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Bipartisan Group Rejects House's PFD Bill, Says There Was No Compromise


July 28, 2019
Sunday PM

(SitNews) Juneau, Alaska - Members of the Alaska House Majority passed HB 2003 Friday morning by a vote of 22 to 12, stating its intention to pay a Permanent Fund in the amount of $1,336, effectively changing the formula to a 70/30 split, favoring more funds for government programs according to those rejecting the legislation. Six members were excused.

The Alaska House Republicans were joined by Rep. Chris Tuck (D-Anchorage) and Rep. Gabrielle LeDoux (R-Anchorage) in rejecting this piece of legislation. 

“Even after negotiating through the week to try and find common ground with the Majority, we still find ourselves at an impasse on a number of issues,” said Rep. Cathy Tilton (R-Chugiak/Mat-Su), Republican Finance Leader.

Tilton said, “You can’t just label something as a compromise without consent of the other negotiating party. We certainly would not agree that violating the statute is, in any way, an acceptable compromise.”

“You’re either following the law or you are not. There is no middle ground on that point,” said Rep. Tammie Wilson (R-North Pole). “This wasn’t a compromise bill at all. This was the Majority realizing that the public would not accept a $929 dividend, as they originally planned to do, and trying to leverage the PFD to avoid budget reductions. I hope our colleagues in the other body will reconsider their position on this issue before we run out of time.”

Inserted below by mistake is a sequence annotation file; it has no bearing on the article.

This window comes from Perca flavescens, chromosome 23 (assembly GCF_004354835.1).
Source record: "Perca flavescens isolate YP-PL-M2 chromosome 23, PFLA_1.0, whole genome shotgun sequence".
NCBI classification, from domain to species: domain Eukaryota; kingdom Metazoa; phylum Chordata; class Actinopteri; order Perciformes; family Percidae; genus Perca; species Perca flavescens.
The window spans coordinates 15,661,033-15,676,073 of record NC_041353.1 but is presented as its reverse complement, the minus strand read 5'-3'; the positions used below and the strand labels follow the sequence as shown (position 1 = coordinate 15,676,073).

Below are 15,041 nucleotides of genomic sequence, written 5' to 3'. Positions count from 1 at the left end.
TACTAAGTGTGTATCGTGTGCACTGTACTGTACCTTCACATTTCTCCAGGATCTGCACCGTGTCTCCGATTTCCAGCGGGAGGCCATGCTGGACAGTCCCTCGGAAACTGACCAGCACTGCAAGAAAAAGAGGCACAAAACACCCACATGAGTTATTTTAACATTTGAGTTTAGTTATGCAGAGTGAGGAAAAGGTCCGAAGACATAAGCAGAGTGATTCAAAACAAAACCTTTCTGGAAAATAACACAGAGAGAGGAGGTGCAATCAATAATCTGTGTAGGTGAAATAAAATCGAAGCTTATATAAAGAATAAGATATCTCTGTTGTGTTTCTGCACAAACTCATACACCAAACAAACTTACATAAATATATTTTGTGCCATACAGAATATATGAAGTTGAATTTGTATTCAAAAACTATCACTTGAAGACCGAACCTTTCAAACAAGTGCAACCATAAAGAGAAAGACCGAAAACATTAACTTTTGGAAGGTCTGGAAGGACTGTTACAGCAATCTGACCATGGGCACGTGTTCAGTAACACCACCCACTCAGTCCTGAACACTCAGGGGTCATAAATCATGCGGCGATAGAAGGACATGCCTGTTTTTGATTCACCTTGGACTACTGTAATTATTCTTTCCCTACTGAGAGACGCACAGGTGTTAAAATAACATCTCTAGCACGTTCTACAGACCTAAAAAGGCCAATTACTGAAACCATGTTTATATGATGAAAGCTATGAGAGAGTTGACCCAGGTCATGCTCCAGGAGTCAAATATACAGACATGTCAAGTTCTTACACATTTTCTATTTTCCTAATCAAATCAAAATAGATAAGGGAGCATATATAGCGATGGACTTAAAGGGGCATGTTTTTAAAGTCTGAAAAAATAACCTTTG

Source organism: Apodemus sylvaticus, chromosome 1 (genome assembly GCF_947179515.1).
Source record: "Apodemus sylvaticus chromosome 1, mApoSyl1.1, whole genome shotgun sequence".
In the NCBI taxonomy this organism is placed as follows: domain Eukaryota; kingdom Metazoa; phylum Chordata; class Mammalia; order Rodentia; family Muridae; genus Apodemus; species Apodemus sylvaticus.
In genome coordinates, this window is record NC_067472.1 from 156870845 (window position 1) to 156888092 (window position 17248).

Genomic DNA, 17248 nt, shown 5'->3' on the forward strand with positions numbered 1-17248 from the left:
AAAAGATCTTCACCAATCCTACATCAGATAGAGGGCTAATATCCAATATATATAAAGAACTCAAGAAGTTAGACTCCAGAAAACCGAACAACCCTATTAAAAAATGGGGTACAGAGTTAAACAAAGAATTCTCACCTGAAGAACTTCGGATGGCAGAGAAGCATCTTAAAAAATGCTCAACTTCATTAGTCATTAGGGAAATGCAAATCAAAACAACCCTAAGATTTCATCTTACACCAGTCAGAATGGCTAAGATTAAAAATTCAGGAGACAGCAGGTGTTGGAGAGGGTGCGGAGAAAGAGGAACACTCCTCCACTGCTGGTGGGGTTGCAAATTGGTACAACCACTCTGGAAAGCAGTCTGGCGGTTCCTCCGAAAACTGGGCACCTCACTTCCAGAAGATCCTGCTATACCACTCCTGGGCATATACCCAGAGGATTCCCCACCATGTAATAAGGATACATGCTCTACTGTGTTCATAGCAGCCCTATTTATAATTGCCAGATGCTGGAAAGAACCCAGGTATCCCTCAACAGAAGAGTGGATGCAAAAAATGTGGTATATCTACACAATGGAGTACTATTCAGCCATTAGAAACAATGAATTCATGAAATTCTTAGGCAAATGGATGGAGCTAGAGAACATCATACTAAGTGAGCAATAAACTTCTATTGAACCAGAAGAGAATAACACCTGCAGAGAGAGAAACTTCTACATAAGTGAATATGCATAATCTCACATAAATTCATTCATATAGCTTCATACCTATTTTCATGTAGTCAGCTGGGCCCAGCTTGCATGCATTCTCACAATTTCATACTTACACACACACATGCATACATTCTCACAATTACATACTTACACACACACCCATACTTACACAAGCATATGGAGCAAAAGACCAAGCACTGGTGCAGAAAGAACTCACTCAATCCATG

“Alaskans are not asking for a welfare handout, as seen in HB 2003, but for their share of the resource wealth as defined in the statutory formula,” added Rep. Sarah Vance (R-Homer). “This bill is a slap in the face to every Alaskan and harms those who need it the most.”

HB 2003 was referred to Senate finance Saturday, July 27, 2019. The next sessions are scheduled to resume Monday morning.

Senator Bill Wielechowski wrote on FaceBook yesterday, "The Senate Finance Committee just passed a compromise bipartisan operating budget that restores about 75% of Governor Dunleavy's vetoes and includes a full statutory $3,000 PFD. There are still total cuts of about $400 million to the budget. Senior Benefits, University funding, Medicaid and Power Cost Equalization have been largely restored. The bill now goes to the full Senate floor, probably on Monday."


Edited by Mary Kauffman, SitNews

Source of News:

Alaska Legislature


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